On the 50th anniversary of the Universal Declaration of Human Rights, the economic, social, and cultural rights lack much recognition. Mary Robinson, U.N. High Commissioner of Human Rights, and Phil Fontaine, Chief of the Assembly of First Nations, ask whether disadvantaged groups have any cause for celebration.
It seems appropriate that in this year, when we mark the fiftieth anniversary of the Universal Declaration of Human Rights, we do it in a way that portrays the Declaration as a breakthrough in recognizing the dignity and worth of the human being and spotlights the importance of safeguarding individual rights. The Declaration must also be important in small places, in all communities, and in ways that are real to people. Issues of poverty, of discrimination, of a lowering of the social security net, and of the family and the right to education are fundamental to life chances and must be considered.
Fifty years ago there was a determination to break from a terrible past - the legacy of two world wars, of the Holocaust, and of Hiroshima. There was a strong sense of "never again!" This was written in a straightforward language declaring the rights of people, which could be asserted against governments. Not rights of governments, but rights of people. People would owe duties to the community, as Article 29 states, and they would have dignity and worth, each and every one of them, in having these rights.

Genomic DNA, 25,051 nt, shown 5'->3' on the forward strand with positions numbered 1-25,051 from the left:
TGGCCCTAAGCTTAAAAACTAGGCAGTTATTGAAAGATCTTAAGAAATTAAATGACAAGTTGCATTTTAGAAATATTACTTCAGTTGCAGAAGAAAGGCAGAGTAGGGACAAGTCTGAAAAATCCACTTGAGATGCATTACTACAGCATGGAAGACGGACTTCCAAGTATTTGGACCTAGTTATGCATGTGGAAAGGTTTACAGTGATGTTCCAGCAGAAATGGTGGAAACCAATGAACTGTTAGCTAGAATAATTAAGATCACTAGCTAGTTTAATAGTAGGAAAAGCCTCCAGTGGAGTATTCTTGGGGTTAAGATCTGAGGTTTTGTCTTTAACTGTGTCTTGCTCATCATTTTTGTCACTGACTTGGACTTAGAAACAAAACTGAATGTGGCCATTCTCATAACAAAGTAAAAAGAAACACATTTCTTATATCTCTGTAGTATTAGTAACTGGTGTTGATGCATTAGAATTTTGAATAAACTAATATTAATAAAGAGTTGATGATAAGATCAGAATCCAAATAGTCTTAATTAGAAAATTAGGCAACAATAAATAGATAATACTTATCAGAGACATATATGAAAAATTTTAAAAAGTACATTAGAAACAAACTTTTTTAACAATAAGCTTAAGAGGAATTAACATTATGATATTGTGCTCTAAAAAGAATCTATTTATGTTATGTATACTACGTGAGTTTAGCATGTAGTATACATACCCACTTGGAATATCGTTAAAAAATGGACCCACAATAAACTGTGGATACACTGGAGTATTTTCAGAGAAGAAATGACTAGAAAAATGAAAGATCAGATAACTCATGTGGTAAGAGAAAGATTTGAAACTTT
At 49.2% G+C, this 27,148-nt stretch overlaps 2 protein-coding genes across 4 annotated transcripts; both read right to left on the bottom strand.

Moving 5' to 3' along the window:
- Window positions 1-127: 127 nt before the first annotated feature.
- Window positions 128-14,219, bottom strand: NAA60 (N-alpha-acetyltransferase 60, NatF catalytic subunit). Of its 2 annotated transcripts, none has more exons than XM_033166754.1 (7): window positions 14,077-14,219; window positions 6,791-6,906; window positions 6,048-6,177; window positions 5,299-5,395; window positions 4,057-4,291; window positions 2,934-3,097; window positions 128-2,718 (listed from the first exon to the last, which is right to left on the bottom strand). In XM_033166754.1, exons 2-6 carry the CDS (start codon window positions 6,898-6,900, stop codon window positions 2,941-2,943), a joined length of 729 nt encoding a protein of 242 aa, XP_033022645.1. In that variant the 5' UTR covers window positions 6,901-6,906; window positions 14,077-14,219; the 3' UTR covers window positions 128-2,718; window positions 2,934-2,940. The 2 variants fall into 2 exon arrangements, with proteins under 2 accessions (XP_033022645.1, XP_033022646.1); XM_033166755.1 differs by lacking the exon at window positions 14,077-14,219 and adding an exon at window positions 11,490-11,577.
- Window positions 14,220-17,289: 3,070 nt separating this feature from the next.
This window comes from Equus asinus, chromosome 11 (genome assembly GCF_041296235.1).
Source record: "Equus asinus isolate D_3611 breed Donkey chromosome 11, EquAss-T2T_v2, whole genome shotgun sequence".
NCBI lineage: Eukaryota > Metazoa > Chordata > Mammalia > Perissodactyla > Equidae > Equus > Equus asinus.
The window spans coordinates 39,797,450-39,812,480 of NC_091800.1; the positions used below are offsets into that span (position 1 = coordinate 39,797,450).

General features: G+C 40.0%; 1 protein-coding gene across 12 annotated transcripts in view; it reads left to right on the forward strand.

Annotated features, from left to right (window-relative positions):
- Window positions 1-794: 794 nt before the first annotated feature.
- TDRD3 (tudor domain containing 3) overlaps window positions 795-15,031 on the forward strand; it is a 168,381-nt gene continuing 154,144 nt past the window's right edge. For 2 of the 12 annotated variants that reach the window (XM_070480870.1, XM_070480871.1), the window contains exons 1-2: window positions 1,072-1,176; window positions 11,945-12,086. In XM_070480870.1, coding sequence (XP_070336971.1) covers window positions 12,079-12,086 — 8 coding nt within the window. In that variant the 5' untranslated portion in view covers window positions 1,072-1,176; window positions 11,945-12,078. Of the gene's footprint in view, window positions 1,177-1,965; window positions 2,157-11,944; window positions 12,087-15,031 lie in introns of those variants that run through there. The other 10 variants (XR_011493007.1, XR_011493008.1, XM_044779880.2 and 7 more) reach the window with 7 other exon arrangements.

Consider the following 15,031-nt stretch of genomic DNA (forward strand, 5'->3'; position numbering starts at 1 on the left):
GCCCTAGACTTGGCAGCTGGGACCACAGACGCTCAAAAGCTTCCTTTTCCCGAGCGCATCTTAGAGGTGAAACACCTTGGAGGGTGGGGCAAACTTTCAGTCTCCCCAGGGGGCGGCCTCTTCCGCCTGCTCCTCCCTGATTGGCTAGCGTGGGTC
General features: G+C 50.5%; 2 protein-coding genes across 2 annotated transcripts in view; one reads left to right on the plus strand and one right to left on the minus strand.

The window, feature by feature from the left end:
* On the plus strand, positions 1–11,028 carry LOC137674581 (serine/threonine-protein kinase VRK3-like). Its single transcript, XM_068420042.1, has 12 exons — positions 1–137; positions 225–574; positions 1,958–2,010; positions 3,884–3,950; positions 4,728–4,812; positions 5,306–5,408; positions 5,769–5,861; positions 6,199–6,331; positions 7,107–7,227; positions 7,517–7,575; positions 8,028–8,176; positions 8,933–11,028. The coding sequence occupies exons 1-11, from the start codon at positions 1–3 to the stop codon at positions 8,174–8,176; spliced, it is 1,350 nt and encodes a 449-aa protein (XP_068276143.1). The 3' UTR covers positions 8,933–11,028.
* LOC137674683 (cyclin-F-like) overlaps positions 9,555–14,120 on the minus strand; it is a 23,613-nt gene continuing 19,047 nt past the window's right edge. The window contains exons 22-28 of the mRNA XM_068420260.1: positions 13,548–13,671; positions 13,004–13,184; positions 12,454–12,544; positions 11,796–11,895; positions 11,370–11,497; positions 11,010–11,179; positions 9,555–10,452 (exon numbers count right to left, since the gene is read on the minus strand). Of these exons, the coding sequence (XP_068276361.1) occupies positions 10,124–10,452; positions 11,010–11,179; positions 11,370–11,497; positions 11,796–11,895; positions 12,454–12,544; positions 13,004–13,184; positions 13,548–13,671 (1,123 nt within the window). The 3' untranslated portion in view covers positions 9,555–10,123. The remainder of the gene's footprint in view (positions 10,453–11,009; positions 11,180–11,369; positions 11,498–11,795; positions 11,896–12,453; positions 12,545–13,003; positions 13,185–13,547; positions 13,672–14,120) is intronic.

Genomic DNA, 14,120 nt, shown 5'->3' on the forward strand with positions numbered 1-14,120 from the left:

And yet we might ask: why two separate covenants? Might it not have been possible to encapsulate the protection and enforcement of human rights in one overall document? But we know that that was politically impossible, for reasons internal to the United Nations and outside it. And so human rights were separated into two groups; economic, social, and cultural rights on the one hand and civil and political rights on the other.
This artifical separation between two sets of human rights has hampered the full realization of the principles of the Charter and the Universal Declaration of Human Rights. This was expressed strongly by the Committee on Economic, Social, and Cultural Rights on the occasion of the World Conference on Human Rights in 1993. The committee said: "The shocking reality is that states and the international community as a whole continue to tolerate all too often breaches of economic, social, and cultural rights which, if they occurred in relation to civil and political rights, would provoke expressions of horror and outrage and would lead to concerted calls for immediate remedial action."
In effect, despite the rhetoric, violations of civil and political rights continue to be treated as though they were far more serious and intolerable than direct denials of economic, social, and cultural rights.